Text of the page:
‘Unsung Hero’ highlights struggles of Smallbone family

Joel and Luke Smallbone of For King and Country appear at the premiere of 'Unsung Hero' in Nashville, Tennessee.
Joel and Luke Smallbone of For King and Country appear at the premiere of “Unsung Hero” in Nashville, Tennessee. | Lionsgate

NASHVILLE, Tenn. — When for King and Country star Joel Smallbone approached filmmaker Andy Erwin with the idea of directing a film about his family’s story — and starring as his own father in it — Erwin thought he was “nuts.”

“I said, ‘You’re nuts. Absolutely crazy,’” Erwin, who is behind a slew of faith-based hits including “Jesus Revolution” and “I Can Only Imagine,” told The Christian Post

“But I said, ‘You’re crazy enough where I believe in you. Let’s do this thing.’ It wasn’t too long before we realized this is a really special movie. This is one of those underdog stories that highlights the power of family and faith. What this family went through is unbelievable. This immigrant family lost everything and still succeeded.”

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“Unsung Hero” tells the true story of the Smallbone family, known in the music industry as brothers Luke and Joel Smallbone of the Grammy Award-winning Christian band for King and Country, and their sister Rebecca, better known as singer-songwriter Rebecca St. James. 

The film follows patriarch David Smallbone (Joel Smallbone), who, after his music company collapses in their home country of Australia, moves his wife and six children — with one on the way — to Nashville, Tennessee, in the hopes of a brighter future. However, the family faces a series of unforeseen challenges and is forced to rely on one another, their local community and their faith to sustain them as they survive in a foreign country.

In addition to Smallbone, the cast of “Unsung Hero” includes Candace Cameron Bure, Daisy Betts, Kirrilee Berger and Lucas Black. Lady A’s Hillary Scott appears as Luanne Meece, the song leader at their local church, while “Nashville” star Jonathan Jackson plays Eddie DeGarmo from the CCM duo DeGarmo & Key.

Speaking to CP at the red carpet premiere of the film, Erwin, whose company, Kingdom Story Company, produced “Unsung Hero” alongside Candy Rock Entertainment, said that already, audiences are relating to the Smallbones’ story and the honest way it’s brought to the big screen.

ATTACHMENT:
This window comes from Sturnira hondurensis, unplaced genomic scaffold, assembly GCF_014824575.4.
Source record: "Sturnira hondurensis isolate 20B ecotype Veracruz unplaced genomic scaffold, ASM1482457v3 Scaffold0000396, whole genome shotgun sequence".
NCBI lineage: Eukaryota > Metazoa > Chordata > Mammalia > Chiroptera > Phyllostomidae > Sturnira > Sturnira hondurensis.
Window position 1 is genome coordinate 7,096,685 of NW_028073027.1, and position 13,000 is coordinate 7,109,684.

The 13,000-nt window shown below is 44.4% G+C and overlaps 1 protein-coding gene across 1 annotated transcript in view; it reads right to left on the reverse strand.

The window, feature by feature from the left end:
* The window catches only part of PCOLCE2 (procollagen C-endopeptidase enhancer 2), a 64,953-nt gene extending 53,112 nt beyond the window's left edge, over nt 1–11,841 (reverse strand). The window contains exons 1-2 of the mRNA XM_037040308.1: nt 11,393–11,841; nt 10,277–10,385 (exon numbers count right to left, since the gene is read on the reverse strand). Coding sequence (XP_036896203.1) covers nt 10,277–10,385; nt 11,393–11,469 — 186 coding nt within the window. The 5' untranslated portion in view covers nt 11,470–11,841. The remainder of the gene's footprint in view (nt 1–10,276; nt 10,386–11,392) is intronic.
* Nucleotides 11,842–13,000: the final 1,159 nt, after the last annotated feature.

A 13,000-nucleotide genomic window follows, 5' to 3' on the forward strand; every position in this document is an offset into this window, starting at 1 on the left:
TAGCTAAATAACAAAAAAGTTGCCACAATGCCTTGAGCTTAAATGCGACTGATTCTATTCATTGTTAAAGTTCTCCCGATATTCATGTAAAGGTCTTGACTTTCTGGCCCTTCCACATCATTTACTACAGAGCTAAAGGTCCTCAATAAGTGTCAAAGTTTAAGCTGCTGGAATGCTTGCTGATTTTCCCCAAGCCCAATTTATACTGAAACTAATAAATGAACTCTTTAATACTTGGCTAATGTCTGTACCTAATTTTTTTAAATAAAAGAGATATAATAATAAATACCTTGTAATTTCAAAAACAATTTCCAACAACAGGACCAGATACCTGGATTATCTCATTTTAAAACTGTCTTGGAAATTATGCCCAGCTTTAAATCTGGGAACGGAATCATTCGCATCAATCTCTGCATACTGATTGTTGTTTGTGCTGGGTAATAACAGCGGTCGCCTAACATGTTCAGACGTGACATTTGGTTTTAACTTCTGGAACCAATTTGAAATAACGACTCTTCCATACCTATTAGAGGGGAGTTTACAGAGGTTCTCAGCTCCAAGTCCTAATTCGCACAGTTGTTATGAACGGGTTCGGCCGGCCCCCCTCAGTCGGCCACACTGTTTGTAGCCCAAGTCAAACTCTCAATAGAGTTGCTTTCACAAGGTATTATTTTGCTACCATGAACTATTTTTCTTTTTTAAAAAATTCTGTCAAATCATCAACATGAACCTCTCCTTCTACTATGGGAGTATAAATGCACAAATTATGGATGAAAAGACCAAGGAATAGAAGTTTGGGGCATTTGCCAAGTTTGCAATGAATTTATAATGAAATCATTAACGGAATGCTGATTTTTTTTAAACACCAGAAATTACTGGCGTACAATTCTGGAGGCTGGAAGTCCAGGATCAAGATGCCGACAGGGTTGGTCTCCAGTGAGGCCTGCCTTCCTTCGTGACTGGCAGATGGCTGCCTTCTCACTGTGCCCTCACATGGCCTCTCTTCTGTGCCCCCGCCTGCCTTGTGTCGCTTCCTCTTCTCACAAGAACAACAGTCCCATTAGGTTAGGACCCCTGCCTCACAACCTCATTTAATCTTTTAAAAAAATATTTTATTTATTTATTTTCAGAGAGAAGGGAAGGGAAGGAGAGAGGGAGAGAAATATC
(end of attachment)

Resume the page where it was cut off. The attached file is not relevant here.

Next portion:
Andy Erwin speaks to The Christian Post at the premiere of 'Unsung Hero' in Nashville, Tennessee.
Andy Erwin speaks to The Christian Post at the premiere of “Unsung Hero” in Nashville, Tennessee. | Leah Klett/The Christian Post

“I don’t know what it is that makes this one stand out, but there is something magical that happens when audiences watch it. They just stand and cheer. I haven’t seen that in my career. I don’t know what separates this one, but it has the secret sauce,” he said.

“We gravitate toward true stories. Especially as Christians, our goal is not to preach to the choir; our goal is to preach to as many people outside the Church as possible. We have to have something they can relate to. You can preach at them all day long, and that’ll turn them off. But if you can share your real-life struggles and say, ‘This is what I went through,’ through a Christian worldview, that will resonate. Sometimes, in the Christian community, we are uncomfortable with tension, but when we can embrace it and point to Jesus, that’s when people see it and say, ‘I want that.’”

Throughout the film, matriarch Helen Smallbone is depicted as the backbone of her family. It’s her unrelenting faith, commitment to her husband and reliance on prayer amid difficulties that sustains her family as they face an uncertain future. According to Richard L. Ramsey, who directed the film alongside Smallbone, the title of the film is a nod to Helen Smallbone’s resilience.

“People will identify with a lot of the characters in this story,” Ramsey said. “When the Smallbones finally do succeed, the rush of hope it provides is so invigorating. They relied on God, they prayed for the miracles in their life. Helen Smallbone is really the ‘unsung hero’ of this story, and people are really resonating with that.” 

Music also plays a significant role throughout the film, with nods to early CCM stars like Stryper and Michael W. Smith. Rebecca St. James’ attempts to break into the Christian music industry are dramatized, along with the numerous rejections she initially received. 

Reflecting on her early years in CCM, St. James, who eventually became one of the industry’s most visible faces in the 1990s, told CP that as a teen, she “wasn’t super tuned into the rejection part of it.”

“I had dedicated my talents, my gifts to God and just wanted Him to use my life,” she said. “I would say, ‘Just lead me,’ and I think I trusted Him to lead me the right way, whether that was music or something else. So, my dad carried the weight of that rejection a lot more than I did. As I got older, I carried it…

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